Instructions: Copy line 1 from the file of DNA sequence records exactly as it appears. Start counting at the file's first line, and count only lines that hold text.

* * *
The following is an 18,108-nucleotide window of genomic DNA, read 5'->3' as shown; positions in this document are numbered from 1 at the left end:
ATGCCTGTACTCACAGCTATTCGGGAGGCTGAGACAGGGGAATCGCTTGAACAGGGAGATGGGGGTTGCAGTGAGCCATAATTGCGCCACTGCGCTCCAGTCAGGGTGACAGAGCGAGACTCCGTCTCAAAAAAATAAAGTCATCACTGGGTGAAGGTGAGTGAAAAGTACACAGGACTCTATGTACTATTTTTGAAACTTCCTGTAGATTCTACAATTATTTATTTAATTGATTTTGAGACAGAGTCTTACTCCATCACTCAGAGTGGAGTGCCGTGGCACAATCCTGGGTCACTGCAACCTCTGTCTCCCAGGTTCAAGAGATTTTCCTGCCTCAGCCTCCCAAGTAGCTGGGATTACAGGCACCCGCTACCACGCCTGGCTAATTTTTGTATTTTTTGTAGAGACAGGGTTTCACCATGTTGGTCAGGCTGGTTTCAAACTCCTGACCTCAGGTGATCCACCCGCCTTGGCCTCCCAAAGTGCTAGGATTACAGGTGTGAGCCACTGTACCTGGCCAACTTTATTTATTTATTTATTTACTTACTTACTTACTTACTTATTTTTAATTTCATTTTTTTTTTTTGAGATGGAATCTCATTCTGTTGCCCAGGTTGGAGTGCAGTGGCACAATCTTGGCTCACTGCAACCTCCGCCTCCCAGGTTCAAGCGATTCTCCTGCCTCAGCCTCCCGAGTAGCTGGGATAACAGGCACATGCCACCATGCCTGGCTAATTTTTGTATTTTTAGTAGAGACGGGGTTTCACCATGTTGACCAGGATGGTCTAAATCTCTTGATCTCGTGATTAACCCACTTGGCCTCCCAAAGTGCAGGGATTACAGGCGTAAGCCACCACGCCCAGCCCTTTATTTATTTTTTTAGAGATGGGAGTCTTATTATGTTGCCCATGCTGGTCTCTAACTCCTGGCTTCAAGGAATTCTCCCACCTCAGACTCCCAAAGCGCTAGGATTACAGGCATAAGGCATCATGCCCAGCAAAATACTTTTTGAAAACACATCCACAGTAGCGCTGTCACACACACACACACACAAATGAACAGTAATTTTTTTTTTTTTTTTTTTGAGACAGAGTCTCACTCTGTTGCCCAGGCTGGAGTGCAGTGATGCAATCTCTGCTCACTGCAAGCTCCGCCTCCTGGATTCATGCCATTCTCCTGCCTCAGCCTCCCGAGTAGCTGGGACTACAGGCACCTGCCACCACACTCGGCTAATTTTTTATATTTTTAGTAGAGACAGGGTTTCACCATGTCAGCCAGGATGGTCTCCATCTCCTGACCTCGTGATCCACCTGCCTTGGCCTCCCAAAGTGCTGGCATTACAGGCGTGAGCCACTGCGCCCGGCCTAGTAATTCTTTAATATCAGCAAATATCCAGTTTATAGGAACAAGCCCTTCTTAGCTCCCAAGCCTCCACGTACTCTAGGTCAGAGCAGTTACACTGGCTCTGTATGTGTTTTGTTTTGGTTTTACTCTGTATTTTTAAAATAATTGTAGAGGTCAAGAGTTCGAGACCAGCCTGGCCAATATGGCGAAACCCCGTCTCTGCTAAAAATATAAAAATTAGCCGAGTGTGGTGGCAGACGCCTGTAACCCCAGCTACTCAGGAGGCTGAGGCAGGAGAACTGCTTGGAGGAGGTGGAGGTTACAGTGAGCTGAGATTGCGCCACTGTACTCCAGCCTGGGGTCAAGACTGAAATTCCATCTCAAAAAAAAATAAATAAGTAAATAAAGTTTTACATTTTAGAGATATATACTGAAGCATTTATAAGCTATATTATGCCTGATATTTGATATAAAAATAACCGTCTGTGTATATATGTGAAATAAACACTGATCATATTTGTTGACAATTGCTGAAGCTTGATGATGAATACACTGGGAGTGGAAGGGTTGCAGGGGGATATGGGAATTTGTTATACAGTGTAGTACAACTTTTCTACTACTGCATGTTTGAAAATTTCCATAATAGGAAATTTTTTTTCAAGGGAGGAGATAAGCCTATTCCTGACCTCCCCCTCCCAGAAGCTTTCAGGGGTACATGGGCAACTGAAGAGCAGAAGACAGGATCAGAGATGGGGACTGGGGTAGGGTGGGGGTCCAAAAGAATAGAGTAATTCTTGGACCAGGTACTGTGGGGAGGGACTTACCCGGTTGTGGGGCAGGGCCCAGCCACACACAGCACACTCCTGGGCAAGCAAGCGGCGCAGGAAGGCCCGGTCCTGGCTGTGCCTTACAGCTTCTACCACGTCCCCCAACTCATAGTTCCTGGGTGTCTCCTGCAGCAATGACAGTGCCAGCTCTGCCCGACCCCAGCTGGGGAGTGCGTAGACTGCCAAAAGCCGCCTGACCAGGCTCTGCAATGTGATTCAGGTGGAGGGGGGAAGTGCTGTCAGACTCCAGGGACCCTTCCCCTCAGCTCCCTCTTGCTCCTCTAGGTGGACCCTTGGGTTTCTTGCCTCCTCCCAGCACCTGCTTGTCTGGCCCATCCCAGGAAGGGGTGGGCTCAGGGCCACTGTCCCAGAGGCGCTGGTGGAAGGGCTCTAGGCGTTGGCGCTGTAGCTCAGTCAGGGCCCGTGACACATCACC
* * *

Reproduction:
The following is an 18,108-nucleotide window of genomic DNA, read 5'->3' as shown; positions in this document are numbered from 1 at the left end: